Sep 8, 2008

Online Dating & Digital Intimacy

Now, after reading the title, was it more enticing than say a blog entry titled:


Click here for the good stuff.


Interesting Read from the New York Times about Digital Intimacy

Click text to read full.

"For many people — particularly anyone over the age of 30 — the idea of describing your blow-by-blow activities in such detail is absurd. Why would you subject your friends to your daily minutiae? And conversely, how much of their trivia can you absorb? The growth of ambient intimacy can seem like modern narcissism taken to a new, supermetabolic extreme — the ultimate expression of a generation of celebrity-addled youths who believe their every utterance is fascinating and ought to be shared with the world."

I particulary enjoy "who believe their every utterance is fascinating and ought to be shared with the world." Not just for its savory description of youth, but also because it's obviously resolute biased opinion of today's youth.

Also an awesome summarization and end.

"The act of stopping several times a day to observe what you’re feeling or thinking can become, after weeks and weeks, a sort of philosophical act. It’s like the Greek dictum to “know thyself,” or the therapeutic concept of mindfulness. (Indeed, the question that floats eternally at the top of Twitter’s Web site — “What are you doing?” — can come to seem existentially freighted. What are you doing?) Having an audience can make the self-reflection even more acute, since, as my interviewees noted, they’re trying to describe their activities in a way that is not only accurate but also interesting to others: the status update as a literary form.

Laura Fitton, the social-media consultant, argues that her constant status updating has made her “a happier person, a calmer person” because the process of, say, describing a horrid morning at work forces her to look at it objectively. “It drags you out of your own head,” she added. In an age of awareness, perhaps the person you see most clearly is yourself. "

There's much more in the 6 page article. Page 5 has some interesting tidbits.


I am aware that blogging could be just as self centered as what the article in the New York Times portrays Twitter, and I believe it is, but in the beginning, and still today, I feel obligated to continue posting, mainly...

for my Father and Mother.

I know they read it, and be it that we do not communicate often over the phone, this is their main source for knowing what is occurring in my life.

Although a possible far stretch, I would venture to say that they have come to know more about the non adolescent child Jimmy, who used to spell his name with a 'y', within the last two years I have maintained this blog, than through my short visits to their home.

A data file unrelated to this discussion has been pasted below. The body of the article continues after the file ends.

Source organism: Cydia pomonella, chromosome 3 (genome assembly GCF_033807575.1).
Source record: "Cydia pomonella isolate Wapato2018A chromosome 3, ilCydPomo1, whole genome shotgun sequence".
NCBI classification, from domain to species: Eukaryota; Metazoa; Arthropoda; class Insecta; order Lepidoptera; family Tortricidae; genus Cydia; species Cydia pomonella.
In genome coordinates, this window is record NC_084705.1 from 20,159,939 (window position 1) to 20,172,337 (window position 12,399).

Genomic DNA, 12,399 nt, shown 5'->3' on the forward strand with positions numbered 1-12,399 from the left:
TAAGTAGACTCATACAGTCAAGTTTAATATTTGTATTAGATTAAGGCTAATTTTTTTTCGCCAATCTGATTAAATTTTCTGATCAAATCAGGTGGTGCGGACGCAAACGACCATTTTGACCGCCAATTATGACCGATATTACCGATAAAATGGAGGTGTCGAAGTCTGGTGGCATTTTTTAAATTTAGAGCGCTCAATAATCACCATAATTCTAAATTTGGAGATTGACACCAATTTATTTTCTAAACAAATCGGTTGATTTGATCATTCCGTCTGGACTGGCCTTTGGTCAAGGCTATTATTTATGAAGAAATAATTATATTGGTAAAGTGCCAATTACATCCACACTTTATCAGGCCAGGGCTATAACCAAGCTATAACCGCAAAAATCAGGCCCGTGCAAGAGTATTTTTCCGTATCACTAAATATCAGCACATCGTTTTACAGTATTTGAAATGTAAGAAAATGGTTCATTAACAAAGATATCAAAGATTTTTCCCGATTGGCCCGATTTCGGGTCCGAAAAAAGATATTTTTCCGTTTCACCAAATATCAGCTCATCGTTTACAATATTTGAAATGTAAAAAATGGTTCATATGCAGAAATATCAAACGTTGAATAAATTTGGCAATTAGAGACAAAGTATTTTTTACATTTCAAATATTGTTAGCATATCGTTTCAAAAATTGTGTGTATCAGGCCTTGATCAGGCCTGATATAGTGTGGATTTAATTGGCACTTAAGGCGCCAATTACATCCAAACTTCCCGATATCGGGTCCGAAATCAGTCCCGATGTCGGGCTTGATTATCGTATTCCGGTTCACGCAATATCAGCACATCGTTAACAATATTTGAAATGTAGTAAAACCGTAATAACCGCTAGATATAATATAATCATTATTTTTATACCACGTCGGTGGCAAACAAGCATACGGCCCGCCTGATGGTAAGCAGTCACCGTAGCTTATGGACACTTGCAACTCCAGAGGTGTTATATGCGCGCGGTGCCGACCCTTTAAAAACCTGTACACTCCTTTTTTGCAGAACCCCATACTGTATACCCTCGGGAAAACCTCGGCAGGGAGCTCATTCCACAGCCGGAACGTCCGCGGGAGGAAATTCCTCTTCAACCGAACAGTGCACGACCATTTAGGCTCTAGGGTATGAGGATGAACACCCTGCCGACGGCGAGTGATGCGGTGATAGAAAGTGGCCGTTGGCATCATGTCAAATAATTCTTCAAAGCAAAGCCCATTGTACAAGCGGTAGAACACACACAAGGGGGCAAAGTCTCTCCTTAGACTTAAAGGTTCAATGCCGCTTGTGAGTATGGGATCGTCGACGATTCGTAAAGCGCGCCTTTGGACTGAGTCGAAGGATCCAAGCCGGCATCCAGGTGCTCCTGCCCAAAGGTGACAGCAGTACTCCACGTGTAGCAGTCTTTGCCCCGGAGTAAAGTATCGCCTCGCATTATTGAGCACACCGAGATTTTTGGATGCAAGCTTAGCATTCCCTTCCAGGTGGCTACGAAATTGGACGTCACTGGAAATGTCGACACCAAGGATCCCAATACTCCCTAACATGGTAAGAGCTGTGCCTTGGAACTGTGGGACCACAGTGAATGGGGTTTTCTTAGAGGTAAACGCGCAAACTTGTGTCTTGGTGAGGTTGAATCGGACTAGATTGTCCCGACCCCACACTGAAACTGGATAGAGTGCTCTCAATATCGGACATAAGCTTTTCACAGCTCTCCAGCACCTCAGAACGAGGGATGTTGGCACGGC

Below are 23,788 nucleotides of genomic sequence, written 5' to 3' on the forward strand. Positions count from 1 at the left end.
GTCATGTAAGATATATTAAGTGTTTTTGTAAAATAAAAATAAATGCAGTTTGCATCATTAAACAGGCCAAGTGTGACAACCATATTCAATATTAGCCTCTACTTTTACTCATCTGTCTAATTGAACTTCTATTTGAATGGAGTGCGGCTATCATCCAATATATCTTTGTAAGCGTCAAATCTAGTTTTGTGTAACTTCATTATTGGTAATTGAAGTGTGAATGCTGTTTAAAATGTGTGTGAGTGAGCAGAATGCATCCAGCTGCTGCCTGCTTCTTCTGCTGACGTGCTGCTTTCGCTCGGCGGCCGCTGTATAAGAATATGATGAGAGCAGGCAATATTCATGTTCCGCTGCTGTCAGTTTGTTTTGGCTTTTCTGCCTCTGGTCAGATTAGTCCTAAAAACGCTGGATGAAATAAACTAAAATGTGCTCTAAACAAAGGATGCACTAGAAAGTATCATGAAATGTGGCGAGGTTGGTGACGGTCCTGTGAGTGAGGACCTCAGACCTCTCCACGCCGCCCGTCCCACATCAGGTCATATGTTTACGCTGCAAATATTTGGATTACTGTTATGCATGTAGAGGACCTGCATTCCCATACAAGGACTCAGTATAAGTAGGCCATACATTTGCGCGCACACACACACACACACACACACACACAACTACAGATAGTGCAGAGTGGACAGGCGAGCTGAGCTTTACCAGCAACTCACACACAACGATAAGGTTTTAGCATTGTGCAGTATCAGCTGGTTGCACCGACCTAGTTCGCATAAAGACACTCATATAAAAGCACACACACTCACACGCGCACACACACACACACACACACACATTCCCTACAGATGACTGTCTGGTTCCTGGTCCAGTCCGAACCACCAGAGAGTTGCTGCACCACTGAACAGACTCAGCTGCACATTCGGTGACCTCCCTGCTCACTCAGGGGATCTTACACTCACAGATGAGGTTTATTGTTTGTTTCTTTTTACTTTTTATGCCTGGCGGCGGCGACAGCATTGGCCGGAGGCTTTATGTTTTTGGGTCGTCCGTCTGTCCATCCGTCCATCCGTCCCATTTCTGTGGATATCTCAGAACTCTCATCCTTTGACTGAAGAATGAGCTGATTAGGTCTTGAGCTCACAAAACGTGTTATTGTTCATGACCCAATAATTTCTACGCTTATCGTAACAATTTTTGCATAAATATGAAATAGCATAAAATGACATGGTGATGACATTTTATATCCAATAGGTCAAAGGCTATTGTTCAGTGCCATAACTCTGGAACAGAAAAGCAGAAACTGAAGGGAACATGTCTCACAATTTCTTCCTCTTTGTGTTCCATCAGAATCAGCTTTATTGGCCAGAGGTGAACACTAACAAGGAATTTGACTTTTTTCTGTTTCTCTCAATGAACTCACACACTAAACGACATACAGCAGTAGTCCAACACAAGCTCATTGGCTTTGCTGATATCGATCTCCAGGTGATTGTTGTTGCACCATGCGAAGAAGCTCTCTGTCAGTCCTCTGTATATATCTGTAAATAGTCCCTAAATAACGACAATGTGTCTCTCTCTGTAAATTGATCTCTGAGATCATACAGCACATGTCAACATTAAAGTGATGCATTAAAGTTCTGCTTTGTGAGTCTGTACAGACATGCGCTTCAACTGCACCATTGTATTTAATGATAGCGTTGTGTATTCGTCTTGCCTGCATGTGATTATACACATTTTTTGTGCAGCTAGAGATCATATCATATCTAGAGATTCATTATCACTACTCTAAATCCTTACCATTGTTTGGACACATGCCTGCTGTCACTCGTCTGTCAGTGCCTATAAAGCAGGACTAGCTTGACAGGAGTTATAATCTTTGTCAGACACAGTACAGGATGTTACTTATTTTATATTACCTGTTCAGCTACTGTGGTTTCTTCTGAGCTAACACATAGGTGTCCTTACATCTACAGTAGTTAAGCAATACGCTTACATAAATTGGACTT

It is somewhat odd to know that some 100+ people seem to check this blog on a daily basis, to know what I am creating, sometimes thinking.

It feels even more odd, when it is personal friends I see face to face. If I began to start speaking of something I have written about in my blog, I am sometimes given the look. The look that says, I'm not going to admit that I have read your blog, and let you tell this story.

It's a secret I feel is good to keep depending on the individual's personal preference, mainly because I don't want to know that you know what and how I think, which puts me in state of possible vulnerability.

Also to know that you are reading my blog presents a case where there would be an implicit notion of affection or interest, not romantically of course, but in general feelings are somewhat a difficult thing to share, unless you are already in an arrangement where it's acceptable.

For those that comment on my blog, these issues are non-existant.

Being that I am allowing myself to be vulnerable through the expression of mostly unfiltered thoughts usually not expressed to strangers, and the commenter having revealed at least some interest in engaging in an exchange of ideas or opinion, we are both on the same ground.

I feel that vulnerability through blogging is a great way to desensitize oneself to what others think. Through blogging, I allow myself for possible attacks on my personality or work, but more importantly since attacks are very rare, it allows me to feel some sort of confirmation of self worth, as just having ANY readers means that I have something that interests them, even if its just for an average 2 minutes of their day.

Even if my readership fell off, I feel like I would continue, for those two readers I know always keep up with my junk.

Thank you!

1 comment:

SailorButterfly said...

I read your blog pretty much daily. I'm a fan of your work and you seem like you would be such a cool guy to hang out with. :-)